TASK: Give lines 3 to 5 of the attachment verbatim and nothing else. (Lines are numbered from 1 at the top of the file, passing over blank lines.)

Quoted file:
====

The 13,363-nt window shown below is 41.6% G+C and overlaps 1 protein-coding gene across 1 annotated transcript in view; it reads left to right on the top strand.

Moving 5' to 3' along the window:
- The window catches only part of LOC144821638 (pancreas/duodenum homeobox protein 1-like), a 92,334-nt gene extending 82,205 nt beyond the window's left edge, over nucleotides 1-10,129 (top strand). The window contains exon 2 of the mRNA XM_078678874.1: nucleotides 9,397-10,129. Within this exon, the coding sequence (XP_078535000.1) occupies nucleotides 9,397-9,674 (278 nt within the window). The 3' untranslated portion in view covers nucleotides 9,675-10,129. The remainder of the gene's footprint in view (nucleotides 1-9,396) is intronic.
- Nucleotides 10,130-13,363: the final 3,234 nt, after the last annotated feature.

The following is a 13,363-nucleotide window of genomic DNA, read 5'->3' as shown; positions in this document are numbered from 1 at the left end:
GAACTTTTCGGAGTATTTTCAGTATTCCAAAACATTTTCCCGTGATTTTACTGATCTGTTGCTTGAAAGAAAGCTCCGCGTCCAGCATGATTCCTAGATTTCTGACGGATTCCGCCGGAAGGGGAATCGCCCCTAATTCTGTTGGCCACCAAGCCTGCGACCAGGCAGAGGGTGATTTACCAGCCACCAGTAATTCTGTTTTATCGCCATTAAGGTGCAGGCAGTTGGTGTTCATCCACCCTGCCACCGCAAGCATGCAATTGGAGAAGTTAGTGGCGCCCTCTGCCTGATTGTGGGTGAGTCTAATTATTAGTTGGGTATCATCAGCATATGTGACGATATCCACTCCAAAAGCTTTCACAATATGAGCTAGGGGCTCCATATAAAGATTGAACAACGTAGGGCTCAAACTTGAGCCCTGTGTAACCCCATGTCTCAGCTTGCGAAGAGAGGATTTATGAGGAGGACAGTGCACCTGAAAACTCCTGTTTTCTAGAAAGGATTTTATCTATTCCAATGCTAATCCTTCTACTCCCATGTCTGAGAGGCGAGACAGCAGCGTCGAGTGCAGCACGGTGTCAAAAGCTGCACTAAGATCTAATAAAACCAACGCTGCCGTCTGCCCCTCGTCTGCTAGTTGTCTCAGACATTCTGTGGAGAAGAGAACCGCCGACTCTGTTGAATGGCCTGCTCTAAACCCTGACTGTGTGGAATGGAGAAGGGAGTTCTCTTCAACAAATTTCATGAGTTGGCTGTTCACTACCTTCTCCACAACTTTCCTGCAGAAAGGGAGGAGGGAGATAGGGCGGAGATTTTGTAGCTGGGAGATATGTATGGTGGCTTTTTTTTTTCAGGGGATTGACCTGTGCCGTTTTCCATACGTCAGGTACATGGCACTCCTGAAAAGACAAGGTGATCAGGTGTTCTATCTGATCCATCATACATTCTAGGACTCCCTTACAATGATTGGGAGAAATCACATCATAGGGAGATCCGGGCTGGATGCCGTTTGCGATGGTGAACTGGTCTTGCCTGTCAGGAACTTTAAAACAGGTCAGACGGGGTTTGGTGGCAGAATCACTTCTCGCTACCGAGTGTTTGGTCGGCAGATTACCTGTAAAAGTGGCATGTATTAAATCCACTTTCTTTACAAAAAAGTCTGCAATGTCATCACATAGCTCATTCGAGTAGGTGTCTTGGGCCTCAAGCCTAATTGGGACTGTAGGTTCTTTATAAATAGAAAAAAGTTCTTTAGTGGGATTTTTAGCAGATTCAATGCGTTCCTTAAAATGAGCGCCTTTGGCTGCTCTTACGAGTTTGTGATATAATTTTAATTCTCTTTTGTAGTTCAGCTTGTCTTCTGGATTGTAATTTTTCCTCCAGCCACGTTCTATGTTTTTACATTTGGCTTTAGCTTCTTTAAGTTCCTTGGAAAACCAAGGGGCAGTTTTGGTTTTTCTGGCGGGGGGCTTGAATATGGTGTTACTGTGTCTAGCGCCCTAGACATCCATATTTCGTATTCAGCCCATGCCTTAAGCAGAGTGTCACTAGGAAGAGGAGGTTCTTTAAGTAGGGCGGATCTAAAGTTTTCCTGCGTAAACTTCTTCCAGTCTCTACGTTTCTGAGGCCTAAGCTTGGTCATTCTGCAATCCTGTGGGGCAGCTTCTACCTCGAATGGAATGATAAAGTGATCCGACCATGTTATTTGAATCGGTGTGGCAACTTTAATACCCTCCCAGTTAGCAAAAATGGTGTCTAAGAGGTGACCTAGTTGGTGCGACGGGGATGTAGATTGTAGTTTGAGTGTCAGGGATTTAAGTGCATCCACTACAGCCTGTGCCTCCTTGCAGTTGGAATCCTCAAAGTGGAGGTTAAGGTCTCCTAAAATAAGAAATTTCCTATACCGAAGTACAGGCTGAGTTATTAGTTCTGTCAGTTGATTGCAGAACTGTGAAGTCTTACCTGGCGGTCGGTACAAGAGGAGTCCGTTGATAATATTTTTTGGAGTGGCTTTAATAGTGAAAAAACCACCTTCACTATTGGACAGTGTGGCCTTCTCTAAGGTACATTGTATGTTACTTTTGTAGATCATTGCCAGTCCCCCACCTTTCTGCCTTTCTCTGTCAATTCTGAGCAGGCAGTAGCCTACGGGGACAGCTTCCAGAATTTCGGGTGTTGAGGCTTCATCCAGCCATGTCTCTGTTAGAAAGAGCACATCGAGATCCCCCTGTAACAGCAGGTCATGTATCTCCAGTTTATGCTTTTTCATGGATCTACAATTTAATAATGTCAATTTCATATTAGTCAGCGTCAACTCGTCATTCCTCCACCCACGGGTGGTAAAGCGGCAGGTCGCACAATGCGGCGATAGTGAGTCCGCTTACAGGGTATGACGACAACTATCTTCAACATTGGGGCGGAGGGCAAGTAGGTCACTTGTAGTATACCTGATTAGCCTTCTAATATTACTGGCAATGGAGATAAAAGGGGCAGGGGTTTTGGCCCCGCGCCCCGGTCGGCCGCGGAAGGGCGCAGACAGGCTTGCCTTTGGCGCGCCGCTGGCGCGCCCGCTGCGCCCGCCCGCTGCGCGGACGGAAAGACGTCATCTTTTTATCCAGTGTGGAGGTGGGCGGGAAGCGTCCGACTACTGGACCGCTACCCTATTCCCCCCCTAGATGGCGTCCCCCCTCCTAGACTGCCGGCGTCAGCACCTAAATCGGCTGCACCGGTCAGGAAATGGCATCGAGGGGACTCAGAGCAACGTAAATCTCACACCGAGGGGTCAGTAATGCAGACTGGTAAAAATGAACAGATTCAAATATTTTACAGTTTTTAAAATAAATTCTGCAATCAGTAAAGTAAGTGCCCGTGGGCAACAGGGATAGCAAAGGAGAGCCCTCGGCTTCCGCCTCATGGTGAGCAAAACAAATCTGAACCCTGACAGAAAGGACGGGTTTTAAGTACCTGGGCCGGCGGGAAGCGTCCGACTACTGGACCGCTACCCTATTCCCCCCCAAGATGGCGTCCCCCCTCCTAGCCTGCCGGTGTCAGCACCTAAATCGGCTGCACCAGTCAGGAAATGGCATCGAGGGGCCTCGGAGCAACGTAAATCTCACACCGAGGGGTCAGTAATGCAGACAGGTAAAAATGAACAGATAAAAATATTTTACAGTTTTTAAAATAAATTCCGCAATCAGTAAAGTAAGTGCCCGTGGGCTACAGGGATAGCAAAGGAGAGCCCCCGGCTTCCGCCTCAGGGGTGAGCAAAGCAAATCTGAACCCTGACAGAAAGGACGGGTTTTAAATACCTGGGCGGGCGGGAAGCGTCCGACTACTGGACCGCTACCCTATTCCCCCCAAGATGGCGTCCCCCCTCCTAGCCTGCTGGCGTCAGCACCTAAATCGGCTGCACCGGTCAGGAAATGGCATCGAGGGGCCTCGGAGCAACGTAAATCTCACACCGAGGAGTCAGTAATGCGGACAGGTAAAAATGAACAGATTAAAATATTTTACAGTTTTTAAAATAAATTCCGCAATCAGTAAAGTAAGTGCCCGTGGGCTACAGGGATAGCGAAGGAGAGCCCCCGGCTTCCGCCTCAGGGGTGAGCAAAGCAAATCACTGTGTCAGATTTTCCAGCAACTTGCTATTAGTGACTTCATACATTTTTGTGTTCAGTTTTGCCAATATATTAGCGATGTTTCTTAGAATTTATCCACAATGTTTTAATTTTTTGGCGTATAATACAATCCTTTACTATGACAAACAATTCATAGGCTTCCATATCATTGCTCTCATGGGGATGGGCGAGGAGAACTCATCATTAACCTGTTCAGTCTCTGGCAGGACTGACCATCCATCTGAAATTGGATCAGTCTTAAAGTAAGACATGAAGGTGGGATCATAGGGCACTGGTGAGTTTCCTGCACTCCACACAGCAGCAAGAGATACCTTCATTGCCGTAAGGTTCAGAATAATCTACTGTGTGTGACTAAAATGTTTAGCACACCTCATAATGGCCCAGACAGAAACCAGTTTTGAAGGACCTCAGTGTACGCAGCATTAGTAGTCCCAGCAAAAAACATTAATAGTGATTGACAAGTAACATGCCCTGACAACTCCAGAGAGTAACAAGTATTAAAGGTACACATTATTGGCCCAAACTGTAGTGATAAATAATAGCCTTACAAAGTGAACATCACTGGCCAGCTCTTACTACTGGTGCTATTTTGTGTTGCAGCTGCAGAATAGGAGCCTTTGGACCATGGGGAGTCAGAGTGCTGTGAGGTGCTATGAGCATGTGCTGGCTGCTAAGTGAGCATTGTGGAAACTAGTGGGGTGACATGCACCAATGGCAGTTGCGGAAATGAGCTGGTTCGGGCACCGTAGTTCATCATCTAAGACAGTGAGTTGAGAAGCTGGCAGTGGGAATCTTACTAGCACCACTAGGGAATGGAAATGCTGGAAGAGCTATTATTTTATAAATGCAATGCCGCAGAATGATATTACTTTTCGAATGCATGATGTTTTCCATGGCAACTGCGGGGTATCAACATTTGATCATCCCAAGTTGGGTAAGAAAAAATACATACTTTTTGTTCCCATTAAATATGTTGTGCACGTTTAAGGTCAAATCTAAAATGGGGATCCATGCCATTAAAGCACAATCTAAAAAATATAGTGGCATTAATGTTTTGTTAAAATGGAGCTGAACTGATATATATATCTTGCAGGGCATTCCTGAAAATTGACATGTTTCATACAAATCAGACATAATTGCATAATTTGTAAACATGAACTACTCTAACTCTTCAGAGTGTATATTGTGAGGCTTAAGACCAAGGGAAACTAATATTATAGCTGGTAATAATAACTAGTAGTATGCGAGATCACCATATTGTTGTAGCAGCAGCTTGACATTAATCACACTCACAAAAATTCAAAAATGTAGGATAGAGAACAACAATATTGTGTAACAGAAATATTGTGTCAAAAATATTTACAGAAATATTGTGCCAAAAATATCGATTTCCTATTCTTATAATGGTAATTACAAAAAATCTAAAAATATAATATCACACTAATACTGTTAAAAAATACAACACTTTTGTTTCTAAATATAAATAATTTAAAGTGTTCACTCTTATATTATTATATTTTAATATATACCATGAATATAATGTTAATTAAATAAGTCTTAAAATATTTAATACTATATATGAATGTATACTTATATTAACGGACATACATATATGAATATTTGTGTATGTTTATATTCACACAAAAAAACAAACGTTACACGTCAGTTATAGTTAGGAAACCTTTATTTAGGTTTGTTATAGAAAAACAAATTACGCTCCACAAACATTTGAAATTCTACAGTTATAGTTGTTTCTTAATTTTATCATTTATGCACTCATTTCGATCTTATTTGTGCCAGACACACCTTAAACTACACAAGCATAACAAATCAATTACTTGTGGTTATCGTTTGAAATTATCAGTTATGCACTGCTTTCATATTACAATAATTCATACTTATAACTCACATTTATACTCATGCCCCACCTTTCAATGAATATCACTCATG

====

- The window catches only part of LOC144821638 (pancreas/duodenum homeobox protein 1-like), a 92,334-nt gene extending 82,205 nt beyond the window's left edge, over nucleotides 1-10,129 (top strand). The window contains exon 2 of the mRNA XM_078678874.1: nucleotides 9,397-10,129. Within this exon, the coding sequence (XP_078535000.1) occupies nucleotides 9,397-9,674 (278 nt within the window). The 3' untranslated portion in view covers nucleotides 9,675-10,129. The remainder of the gene's footprint in view (nucleotides 1-9,396) is intronic.
- Nucleotides 10,130-13,363: the final 3,234 nt, after the last annotated feature.

The following is a 13,363-nucleotide window of genomic DNA, read 5'->3' as shown; positions in this document are numbered from 1 at the left end: